Thus in Craft terms, we should have a Channel of plenums, a Channel of sessions, and a Channel of speakers. To give the ordering flexibility, own times etc., and ease of relations, the plenums channel should have a Matrix variable for sessions scheduling. The sessions channel can even more easily use an Entries variable to hold details of the speakers for each session. Otherwise, the channels will contain simple Craft types for each of their data fields.

Such a design will replace the originally posted code with something like the following, which is much more simple and direct:

{% foreach plenum in plenums %}
  ...print plenum fields information
  {% foreach session in plenum.sessions %}
    ...print general session fields information
    ...print plenum-session-specific information, such as location and times
    <a href="{{speaker.link}}">{{ speaker.speaker_name }}</a> 
     {% if not loop.last %}// {% endif %}
  {% endfor %}
{% endfor %}

Note that highly efficient database queries will eliminate table scans and index variables, with the Craft-Twig loop variable supporting clean formatting of single or multiple speakers.

The Craft control panel will let us just pull around sessions within plenums to reorder them, while entering any changed times or places very easily. Simple variations on this design would allow us as easily to change speakers when necessary for instances of a session, for example.

Since the sessions are only related to plenums, they can appear in multiple plenums just by adding them to the Matrix variable for each. Not much extra work would allow the Matrix variables to hold or over-ride date-times, locations, or even alternate speakers, etc., adding flexibility.

The original poster's site presentation design was appreciated as quite nice for its type, and this picture should show that Craft makes an appropriate data and code design for it just as nice and clean.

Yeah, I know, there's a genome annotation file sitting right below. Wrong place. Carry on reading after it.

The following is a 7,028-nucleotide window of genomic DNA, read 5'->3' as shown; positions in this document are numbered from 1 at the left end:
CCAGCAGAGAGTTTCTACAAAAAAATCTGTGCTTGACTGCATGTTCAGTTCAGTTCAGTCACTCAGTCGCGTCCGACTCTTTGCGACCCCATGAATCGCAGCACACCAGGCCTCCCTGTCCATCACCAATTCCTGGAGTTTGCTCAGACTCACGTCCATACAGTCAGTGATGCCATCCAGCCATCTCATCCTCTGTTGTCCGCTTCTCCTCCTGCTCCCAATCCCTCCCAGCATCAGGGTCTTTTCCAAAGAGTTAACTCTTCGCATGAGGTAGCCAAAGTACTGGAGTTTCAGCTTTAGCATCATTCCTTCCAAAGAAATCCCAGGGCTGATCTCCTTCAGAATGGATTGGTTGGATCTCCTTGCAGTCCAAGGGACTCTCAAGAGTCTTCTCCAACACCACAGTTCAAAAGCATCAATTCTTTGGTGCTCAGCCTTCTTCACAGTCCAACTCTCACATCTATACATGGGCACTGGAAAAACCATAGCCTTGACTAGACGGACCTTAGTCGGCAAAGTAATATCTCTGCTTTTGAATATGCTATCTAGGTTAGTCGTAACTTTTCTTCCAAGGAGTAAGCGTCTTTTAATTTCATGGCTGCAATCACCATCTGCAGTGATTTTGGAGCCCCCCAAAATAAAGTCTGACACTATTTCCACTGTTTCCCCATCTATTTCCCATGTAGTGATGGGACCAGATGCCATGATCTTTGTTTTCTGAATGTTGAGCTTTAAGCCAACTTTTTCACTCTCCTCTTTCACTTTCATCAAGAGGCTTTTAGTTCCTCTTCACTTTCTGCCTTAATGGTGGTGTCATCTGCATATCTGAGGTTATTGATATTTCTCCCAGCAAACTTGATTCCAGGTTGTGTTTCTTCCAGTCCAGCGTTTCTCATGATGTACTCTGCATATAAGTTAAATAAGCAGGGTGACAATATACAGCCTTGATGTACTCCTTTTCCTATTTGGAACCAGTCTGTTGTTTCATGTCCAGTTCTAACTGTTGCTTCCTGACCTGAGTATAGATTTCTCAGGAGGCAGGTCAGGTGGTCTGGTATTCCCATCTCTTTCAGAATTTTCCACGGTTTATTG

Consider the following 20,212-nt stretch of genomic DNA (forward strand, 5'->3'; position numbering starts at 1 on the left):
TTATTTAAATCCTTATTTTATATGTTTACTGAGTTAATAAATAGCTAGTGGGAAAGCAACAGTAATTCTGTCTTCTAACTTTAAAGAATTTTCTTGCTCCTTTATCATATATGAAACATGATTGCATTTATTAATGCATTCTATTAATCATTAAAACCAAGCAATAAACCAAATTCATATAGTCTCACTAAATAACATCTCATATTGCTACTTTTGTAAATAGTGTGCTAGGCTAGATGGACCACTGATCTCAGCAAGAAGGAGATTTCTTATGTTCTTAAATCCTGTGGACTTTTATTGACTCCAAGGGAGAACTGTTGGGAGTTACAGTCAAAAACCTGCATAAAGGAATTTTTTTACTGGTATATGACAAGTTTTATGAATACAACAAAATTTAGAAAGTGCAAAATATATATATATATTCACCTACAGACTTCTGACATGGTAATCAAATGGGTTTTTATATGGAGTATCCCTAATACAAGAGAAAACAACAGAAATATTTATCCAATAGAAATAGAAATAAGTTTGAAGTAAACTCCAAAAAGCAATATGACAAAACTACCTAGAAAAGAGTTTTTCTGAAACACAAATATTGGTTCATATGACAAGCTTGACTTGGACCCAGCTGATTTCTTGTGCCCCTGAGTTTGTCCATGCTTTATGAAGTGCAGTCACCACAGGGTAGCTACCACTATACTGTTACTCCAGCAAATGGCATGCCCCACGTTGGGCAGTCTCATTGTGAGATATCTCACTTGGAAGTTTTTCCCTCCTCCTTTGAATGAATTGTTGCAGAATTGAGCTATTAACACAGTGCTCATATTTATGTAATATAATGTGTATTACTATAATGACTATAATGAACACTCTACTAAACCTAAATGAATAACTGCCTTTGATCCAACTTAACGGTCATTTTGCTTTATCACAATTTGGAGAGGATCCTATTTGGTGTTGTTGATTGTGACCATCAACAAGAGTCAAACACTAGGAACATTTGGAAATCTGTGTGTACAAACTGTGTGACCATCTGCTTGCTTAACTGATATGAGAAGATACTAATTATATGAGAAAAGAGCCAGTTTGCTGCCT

1
  • 1
    Completely replaced this answer, as explained. The original troubleshooting tips, besides talking to the hosting provider, are below, attached to RitterKnight's answer which they reference. One item to consider: there were no Matrix elements in the original db/code, as far as I could see. – narration_sd Sep 7 '15 at 23:46
4

You have a lot of matrix blocks; I'm guessing that's why your output is slow. It looks like your initial query doesn't depend on any other input, so you could probably cache the whole thing. I would put cache tags before and after your whole snippet, before the first for loop near the top.

Looks like you commented out your cache tags, probably because they won't work where you have them. Cache tags can't go inside a for loop.

The way Craft's caching tag works is it takes the output of whatever is between the cache tags and sends it to database. The next time Craft fetches your template, it looks to see if that output is already in the cache; If it is, it reaches for the cache.

3
  • Actually, I like what you suggest here. At the least, putting the cache tags around this entire code block will allow to see if it is making things slow. The second browser refresh from the site afterwards would be fast in that case. I don't seem to see why the code itself should be slow, even though there are some questionable loops of full data, selected by string matches instead of proper keys, but that should be investigated after proving the slowness originates here. I am also thinking of server memory perhaps, but actually this is so far a mysterious case, and no one communicating yet.. – narration_sd Sep 2 '15 at 9:15
  • And here's one more tip to the original poster, for understanding such problems. Read Brad Bell's answer here, and use devMode set true in general.php with the browser console as suggested to see your SQL queries and times directly. Brad is one of the top CraftCMS developers, and a very excellent resource at all times. craftcms.stackexchange.com/questions/6645/… – narration_sd Sep 2 '15 at 9:29
  • Brad is a founder of Craft, of course, besides his very evident expertise as care -- just couldn't get words together yesterday to say all ;) – narration_sd Sep 3 '15 at 22:18